During this summer outdoor exploration program, get your hands in the water and boots in the mud to dig for macroinvertebrates --- the important little aquatic bugs like insects, mollusks & crustaceans - that are part of the wetland food chain. This urban shoreline park is full of life, and we’re digging in to learn about what's living in the water. The wetlands are assigned a water quality score that ranges from "Excellent" to "Poor" depending on the type and number of macroinvertebrates we find and identify. Because these man-made wetlands are within an urban park, he scores are important for tracking water quality over time.

Wetland Wanderings are once a month throughout the summer from 6 – 7pm. It is held at the south end of Blue Water River Walk at 2200 Military Street in Port Huron. Parking is available at the bottom of the hill near the Bean Dock. Our program takes place under the park pavilion. This event is held in partnership with the City of Port Huron Recreation Department and St. Clair County Parks and Recreation Commission.

Lab Identification Day

Identification Day is an important step that completes the process of our annual water quality monitoring work. We gather volunteers in a laboratory at St. Clair County Community College in Port Huron to analyze, observe and identify aquatic insects, snails and clams that were collected from the field during prior monitoring events. With the aid of microscopes and our trained staff, volunteers sort these bugs into taxonomic groups. Once all the organisms have been properly identified and categorized, the stream is then assigned a score ranging from “good”, “fair”, or “poor” based on the life it supports.

Stream Team FAQ

I've never done this before. Can I still participate?
Yes! We’ll teach you all you need to know to be a part of Stream Team. Most volunteers begin with nothing more than curiosity and a desire to get involved.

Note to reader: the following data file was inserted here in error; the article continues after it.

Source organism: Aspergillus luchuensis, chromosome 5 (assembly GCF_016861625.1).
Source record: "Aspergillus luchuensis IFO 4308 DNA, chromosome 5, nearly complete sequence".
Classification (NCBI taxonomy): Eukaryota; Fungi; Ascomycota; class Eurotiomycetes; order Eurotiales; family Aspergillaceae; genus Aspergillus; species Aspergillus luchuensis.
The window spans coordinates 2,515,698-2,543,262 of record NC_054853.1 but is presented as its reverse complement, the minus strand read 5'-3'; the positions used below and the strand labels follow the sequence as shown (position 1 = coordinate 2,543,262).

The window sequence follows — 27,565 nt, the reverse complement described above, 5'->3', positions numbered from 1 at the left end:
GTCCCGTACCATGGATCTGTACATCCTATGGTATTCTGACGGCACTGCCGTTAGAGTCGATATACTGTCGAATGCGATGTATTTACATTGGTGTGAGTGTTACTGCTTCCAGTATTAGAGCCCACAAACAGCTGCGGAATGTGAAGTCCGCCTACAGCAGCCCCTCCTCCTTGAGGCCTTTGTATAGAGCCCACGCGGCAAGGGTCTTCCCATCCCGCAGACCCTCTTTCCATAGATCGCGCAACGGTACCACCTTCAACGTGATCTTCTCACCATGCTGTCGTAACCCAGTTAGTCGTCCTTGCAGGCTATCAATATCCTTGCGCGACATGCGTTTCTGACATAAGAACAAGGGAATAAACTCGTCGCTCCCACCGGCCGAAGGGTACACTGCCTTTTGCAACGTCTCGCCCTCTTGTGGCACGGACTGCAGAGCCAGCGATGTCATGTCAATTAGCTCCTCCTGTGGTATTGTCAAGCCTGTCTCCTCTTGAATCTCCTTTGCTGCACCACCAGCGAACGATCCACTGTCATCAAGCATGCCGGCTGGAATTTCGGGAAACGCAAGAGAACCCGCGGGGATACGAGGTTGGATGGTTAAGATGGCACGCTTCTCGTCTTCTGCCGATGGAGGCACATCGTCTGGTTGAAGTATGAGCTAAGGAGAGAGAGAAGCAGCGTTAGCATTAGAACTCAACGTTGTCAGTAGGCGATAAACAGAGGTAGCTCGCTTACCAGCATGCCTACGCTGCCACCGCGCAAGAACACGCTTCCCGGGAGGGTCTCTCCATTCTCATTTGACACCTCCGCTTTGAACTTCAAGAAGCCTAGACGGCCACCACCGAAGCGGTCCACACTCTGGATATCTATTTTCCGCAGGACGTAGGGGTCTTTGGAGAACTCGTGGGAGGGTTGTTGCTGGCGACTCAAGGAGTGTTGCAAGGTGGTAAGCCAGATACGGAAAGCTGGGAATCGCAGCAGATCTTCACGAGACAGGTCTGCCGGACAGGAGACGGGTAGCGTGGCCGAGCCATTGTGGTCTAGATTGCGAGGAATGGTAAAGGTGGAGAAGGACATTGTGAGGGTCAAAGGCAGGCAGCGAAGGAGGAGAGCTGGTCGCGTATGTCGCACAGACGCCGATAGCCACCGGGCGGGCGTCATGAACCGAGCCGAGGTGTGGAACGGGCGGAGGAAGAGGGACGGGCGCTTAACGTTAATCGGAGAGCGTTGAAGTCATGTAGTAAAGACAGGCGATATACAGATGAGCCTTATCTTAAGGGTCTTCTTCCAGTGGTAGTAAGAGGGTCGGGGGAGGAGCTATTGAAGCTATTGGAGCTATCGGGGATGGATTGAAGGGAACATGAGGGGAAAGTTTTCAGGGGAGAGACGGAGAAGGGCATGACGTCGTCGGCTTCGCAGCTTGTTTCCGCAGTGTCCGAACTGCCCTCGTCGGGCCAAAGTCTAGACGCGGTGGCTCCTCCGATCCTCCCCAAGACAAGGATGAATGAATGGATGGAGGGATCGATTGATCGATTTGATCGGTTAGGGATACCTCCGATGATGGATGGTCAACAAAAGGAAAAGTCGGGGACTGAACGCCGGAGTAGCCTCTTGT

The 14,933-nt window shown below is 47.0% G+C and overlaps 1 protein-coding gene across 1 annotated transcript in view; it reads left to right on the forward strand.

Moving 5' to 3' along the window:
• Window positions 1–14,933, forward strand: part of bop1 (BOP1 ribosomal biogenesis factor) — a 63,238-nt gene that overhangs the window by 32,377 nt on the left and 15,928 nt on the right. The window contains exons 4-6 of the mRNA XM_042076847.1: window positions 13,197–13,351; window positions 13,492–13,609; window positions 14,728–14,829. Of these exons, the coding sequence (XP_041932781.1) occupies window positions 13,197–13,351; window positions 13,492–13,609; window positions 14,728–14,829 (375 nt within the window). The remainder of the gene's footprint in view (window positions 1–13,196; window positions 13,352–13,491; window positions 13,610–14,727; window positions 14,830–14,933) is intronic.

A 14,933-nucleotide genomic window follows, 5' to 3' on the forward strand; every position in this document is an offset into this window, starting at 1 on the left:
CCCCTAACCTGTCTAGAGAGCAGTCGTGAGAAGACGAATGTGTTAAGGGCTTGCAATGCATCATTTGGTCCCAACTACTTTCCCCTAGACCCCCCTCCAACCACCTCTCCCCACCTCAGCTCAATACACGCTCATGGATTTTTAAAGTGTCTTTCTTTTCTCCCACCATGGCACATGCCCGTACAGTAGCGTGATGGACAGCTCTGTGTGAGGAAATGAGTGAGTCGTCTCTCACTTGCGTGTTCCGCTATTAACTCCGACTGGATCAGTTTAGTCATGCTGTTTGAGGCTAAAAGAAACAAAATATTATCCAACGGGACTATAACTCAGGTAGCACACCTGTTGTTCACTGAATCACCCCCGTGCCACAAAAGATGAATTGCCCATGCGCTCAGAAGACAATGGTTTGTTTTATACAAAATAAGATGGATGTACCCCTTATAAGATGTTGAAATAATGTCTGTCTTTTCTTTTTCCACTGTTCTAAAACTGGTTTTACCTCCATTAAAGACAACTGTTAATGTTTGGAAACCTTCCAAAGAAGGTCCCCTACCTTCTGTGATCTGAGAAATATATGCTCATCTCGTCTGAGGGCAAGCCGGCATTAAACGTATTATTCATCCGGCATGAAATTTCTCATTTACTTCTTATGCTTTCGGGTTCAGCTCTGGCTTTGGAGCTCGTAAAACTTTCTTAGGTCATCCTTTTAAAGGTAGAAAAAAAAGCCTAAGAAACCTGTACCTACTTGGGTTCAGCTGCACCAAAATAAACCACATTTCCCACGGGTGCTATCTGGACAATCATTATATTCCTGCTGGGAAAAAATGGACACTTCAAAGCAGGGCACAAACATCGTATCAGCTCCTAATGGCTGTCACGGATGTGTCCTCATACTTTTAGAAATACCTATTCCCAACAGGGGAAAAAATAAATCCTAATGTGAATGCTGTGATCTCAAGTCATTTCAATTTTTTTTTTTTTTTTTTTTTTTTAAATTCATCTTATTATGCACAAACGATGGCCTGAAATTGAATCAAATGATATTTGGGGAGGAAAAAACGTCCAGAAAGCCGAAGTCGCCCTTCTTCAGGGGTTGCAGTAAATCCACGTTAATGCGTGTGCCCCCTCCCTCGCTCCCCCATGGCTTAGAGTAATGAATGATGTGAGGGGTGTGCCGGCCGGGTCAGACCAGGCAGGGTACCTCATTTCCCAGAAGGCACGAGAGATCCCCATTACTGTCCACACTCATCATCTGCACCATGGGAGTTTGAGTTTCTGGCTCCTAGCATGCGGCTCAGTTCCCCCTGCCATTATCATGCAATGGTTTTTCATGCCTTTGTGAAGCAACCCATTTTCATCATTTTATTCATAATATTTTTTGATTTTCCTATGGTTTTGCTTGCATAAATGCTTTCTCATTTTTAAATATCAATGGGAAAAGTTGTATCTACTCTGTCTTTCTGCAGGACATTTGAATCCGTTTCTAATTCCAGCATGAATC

Do I need to supply my own gear?
Although you’re welcome to bring your own waders, rain boots, or nets, it’s not necessary. Stream Team Captains will bring all tools and equipment to your site. Waders are available to borrow with advance notice.

Where will I go on Stream Team monitoring day?
Volunteers are assigned to a team and a stream site after registering for an event. These sites have been screened for monitoring activities based on accessibility, safety, and parking capacities. Some sites may require a short walk through wooded or shrubby areas. You will be notified of site conditions and what to expect prior to the day of monitoring. You may request a site that is near to where you live.

How do I register or receive notifications for Stream Team events?
It’s easy! Reach out to Melissa Kivel, Education Manager, at to become a Stream Team volunteer. Events are promoted on our website and social media platforms.

How do I learn more about macroinvertebrates?
Identifying macroinvertebrates is a skill that comes with time and experience. is a great resource to learn more about the critters we find during Stream Team events. We also recommend the Pocket Macros app for your smartphone.

Thank You...

Thank you to our Stream Team partners for their funding and support: ZF Axle Marysville, St. Clair County Health Department, and Michigan Department of Environment, Great Lakes and Energy.

Michigan Clean Water Corps (MiCorps) hosts a network of volunteer water quality monitoring programs across Michigan. Friends of the St. Clair River, in collaboration with the St. Clair County Health Department, received a MiCorps grant in 2008 to launch Stream Team and a second grant in 2021 to revitalize our program. Visit their website for more information on their stream monitoring programs.

MiCorp Volunteer Stream Monitoring Program Fact Sheet